Clearly, your policy states that the subscriber will only be subjected to termination charges if they cancel for any reason other than HNS making a change. The clause “Subject to your payment of the termination charges herein described” is implicitly referring to the subscriber’s canceling of the service if HNS has not modified the service and does not apply to cancellations due to change of service. Let me repeat: Section 2.3 in no way, shape, or form states that you will be subjected to cancellation fees if the service has been changed! Your service has most certainly changed for the worse — 82% worse, in fact. Therefore, I am entitled – and demanding – to be released from my contract immediately, sans termination fee.


xxxxxx xxxxxxxxxxxxxx

Angry Customer



Edit Your Comment

  1. mantari says:

    Sure they shouldn’t title it, “Customers and the Companies Who Hate Them” ?

  2. mantari says:

    PS: Send your letters directly to some of the top executives, as well.

  3. Buran says:

    Tell your bank you will no longer accept charges from this company to your account. Cancel the card if necessary and get a new number. Send your cancellation in notice in writing along with your story to Hughes and CC it to your state attorney general and the BBB. Be prepared to retain a lawyer if they attempt to then send you to collections, and read up on your FDCPRA rights in case they try to sue you. They cannot legally stop you from leaving.

  4. lincolnparadox says:

    Bah! Breach of contract, threaten a law suit in small claims. No company wants to bother with a day in court. If they still refuse, cancel your service and sue them for the termination fee, legal fees, plus any fees you rack up switching to a new provider. You’ll win. Also, write the BBB and the FTC right now. If they’re doing this to you, they’re doing it to everyone.

  5. sleze69 says:

    I hear that Hughes is increasing the chocolate rations to perhaps 25 bars…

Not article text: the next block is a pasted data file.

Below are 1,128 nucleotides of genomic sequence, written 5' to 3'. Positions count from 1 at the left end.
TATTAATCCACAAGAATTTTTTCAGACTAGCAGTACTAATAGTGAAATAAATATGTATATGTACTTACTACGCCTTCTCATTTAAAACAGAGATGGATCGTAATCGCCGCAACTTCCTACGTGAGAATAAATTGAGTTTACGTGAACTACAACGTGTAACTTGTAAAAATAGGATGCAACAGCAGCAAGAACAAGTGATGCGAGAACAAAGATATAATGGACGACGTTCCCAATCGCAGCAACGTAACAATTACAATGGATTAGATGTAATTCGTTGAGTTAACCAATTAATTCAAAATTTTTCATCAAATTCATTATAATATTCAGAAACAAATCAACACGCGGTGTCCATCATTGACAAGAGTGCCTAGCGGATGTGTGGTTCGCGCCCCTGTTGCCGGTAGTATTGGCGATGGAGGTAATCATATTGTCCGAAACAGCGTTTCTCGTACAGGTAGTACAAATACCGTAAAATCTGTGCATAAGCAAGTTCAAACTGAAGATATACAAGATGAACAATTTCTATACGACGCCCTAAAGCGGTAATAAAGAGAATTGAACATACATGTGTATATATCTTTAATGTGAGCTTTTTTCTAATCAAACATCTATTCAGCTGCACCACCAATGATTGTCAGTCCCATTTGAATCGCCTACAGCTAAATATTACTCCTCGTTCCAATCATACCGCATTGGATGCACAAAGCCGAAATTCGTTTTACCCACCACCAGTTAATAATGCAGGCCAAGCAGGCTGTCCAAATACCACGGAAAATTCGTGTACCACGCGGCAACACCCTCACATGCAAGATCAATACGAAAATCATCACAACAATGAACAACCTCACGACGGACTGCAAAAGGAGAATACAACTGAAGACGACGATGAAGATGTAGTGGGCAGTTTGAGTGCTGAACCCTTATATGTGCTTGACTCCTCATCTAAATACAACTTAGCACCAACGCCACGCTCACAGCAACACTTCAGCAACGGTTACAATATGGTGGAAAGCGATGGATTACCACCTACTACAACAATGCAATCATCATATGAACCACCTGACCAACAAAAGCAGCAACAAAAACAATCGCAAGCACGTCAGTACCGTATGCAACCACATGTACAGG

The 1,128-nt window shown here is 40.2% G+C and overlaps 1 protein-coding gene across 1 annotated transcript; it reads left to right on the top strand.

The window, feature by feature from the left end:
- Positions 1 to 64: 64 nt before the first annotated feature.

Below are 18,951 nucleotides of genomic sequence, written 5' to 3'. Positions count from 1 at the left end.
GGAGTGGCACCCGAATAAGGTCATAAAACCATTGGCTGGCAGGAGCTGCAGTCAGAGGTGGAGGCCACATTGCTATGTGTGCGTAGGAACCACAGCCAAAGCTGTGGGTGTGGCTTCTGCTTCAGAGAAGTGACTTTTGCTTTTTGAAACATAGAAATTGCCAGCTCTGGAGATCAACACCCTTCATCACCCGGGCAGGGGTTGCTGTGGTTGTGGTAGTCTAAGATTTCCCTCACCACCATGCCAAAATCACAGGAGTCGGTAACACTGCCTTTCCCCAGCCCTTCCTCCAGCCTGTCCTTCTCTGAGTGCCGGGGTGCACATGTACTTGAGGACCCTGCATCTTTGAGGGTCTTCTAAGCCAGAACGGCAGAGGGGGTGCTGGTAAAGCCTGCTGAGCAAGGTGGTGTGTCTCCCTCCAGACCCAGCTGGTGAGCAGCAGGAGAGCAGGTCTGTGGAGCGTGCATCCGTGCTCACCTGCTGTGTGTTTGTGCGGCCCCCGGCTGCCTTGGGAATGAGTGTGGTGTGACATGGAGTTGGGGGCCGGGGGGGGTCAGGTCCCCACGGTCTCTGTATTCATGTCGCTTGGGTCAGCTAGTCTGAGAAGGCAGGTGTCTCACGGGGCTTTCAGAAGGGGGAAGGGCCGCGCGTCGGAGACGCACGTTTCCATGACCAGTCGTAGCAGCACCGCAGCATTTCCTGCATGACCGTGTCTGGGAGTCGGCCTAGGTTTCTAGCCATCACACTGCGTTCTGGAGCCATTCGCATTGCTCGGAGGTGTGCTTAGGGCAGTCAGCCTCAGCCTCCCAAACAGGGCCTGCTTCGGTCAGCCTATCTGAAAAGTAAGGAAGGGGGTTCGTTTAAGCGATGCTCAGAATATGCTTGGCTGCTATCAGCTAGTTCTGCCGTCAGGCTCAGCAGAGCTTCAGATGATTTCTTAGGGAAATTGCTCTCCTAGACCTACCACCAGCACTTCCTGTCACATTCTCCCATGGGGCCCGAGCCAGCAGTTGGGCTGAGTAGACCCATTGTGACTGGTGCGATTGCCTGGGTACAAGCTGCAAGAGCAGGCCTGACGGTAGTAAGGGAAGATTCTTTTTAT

6. zolielo says:

    Rolling 24 hours?

  7. swalve says:

    Rolling 24 hours means that for every hour, it goes back the previous 24 hours to determine your overage or underage.

  8. FredTheCat says:

    Wow! I ran into this at my dad’s remote home end of last month…we were installing a couple of new machines downloading software and updates when suddenly his connect slowed to a trickle. Seriously, his backup 56K dialup was faster than what they throttled him to, as if the speed the sat delivers NORMALLY isn’t pathetic enough.

    When he called to check on the problem and had the bandwidth cap explained he was shocked, having never been notified of ANY bandwidth limitation and not having encountered it in his approx. 2 years of use. The way they explained it was that this policy had been in place all along. Interesting to hear that it was an undisclosed change of policy a week before.

  9. emilayohead says:

    Well, a nicely written letter but he blew it by saying “sans termination fee.” I bet they interpret that to mean “Double termination fee” and maybe tack on a “translation from French fee” as well!

    Bonne Chance, my friend!

  10. MikeTheKat says:

    I’ve got HughesNet and its a love hate gig at best. They ahve the worst customer service combined with script reading techs, oh and when I signed on for the “Pro Plan” I was told my tech calls were US based only, yeah only until three months in and then poof, off to well you know where.

    The author is lucky he was able to get to beyond the second leve, they usually just discoonect you accidentally on purpose. The last time I tried to deal with Hughes billing it was regarding their enhanced service plans where they guarantee a truck roll in1 or 2 business days, too bad you have to call before 5pm to get it the next day. If you sign up for that “exhanced service” forget canceling without a fight. You see Hughes Corp (not Hughes Net) bills Hughes Net and they bill you, but Hughes Net cannot cancel the contract only Hughes corp can. So you have to call and call and call to get it done and I even threatened to get the NYS AG on their butts before they finally fixed it.